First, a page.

How Do Personal Injury Lawyers Calculate Damages in NYC?

    It is often surprising to many how much math is involved in practicing law. Although there is no set formula for calculating damages in a personal injury case, determining what is owed is not as complex a task as some might think.

    Once all the relevant evidence is collected, an attorney will usually try to negotiate a settlement with the insurance company. The settlement amount can be determined through mutual agreement or by a jury if the case goes to trial, but an accurate calculation of your damages must be made in either case. In order to fully assess your damages, an attorney will evaluate both your economic and non-economic losses. Fortunately, there are various methods that attorneys use to precisely calculate the losses you have suffered.

    How Does a Lawyer Calculate Damages in a New York City Personal Injury Case?

    If you have sustained injuries due to someone else’s negligence in New York City, you might be curious about how personal injury lawyers determine the value of your claim. Evaluating the value of a personal injury case requires taking into account various factors and understanding the legal concept of damages. Although calculating the exact amount of damages owed can be challenging, a New York City personal injury attorney has several techniques to ensure that you receive fair compensation for your injuries. To achieve this, there are several types of damages that must be evaluated.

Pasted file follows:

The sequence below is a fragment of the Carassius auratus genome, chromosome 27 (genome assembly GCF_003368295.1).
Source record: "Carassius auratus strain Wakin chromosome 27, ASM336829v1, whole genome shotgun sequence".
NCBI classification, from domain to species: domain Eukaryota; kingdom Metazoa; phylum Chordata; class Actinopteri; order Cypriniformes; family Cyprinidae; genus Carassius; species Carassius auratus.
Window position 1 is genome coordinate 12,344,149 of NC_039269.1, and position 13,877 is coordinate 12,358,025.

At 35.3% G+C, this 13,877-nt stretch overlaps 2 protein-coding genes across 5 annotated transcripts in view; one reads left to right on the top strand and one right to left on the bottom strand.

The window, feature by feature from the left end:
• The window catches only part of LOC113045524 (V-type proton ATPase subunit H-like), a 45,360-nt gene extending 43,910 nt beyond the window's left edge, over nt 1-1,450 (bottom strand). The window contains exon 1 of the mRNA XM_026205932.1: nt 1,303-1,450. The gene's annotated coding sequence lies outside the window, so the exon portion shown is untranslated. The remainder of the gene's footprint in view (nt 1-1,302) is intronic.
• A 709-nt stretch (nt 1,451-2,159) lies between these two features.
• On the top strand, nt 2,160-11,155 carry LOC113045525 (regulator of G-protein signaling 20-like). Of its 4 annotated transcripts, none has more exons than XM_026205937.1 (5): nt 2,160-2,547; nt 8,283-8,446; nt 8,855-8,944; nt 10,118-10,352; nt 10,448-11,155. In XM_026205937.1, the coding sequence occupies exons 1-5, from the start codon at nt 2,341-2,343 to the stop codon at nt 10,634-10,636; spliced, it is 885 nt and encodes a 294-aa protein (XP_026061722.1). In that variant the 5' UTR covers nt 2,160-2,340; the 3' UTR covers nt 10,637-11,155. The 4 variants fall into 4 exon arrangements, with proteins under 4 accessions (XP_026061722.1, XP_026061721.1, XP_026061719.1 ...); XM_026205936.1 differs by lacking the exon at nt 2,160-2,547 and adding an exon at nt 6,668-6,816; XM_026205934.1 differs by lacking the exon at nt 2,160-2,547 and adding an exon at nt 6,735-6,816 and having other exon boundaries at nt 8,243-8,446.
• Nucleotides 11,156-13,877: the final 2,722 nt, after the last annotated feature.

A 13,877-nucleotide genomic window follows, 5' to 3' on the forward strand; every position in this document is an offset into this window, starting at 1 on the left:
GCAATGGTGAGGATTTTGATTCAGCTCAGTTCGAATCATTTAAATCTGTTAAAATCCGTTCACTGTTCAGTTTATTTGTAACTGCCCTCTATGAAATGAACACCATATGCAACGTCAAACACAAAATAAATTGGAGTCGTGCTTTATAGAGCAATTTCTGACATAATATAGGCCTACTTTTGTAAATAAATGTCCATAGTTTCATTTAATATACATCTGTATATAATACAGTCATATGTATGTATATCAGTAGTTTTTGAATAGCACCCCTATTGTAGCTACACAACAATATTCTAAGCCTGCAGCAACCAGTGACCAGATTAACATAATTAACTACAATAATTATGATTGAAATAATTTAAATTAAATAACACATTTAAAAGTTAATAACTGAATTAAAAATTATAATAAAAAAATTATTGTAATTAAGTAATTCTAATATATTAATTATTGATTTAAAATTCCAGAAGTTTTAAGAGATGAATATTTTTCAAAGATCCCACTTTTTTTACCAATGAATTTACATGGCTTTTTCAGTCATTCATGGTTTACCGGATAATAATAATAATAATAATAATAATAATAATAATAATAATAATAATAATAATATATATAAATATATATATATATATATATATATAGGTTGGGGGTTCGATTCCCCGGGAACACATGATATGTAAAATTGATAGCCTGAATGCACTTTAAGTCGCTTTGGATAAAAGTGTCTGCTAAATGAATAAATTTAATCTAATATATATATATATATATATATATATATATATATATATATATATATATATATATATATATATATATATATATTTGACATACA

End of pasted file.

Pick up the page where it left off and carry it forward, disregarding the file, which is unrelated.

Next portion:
Compensatory damages are intended to compensate the injured party for the losses they have experienced. This includes medical expenses, lost income, pain and suffering, and property damage. The aim is to restore the injured party, as much as possible, to their state prior to the accident. “Pain and suffering” damages refer to non-economic damages, which are designed to cover losses connected to mental anguish and the long-term effects of your injuries.

    On the other hand, punitive damages are awarded in cases where the defendant has engaged in egregious misconduct or intentional harm. These damages go beyond compensating the injured party and are intended to punish the defendant and deter others from engaging in similar behavior in the future.

    How Are Economic Damages Calculated in a New York City Personal Injury Case?

    Economic damages are relatively straightforward to calculate. These damages represent the actual out-of-pocket expenses you have incurred as a result of your injuries and can usually be calculated by adding up the costs. As such, several factors are taken into consideration when determining the value of the economic damages in a personal injury case:

    Medical Expenses

    When determining damages, the cost of medical treatment is a crucial factor to consider. This includes expenses incurred for hospital bills, doctor visits, prescription medications, physical therapy, and rehabilitation, both past and future. It is important to have detailed medical records that explain the extent of the injuries, the treatment received, and any future medical needs. Additionally, expert opinions from medical professionals might be sought to evaluate the long-term impact of the injuries.

    Lost Income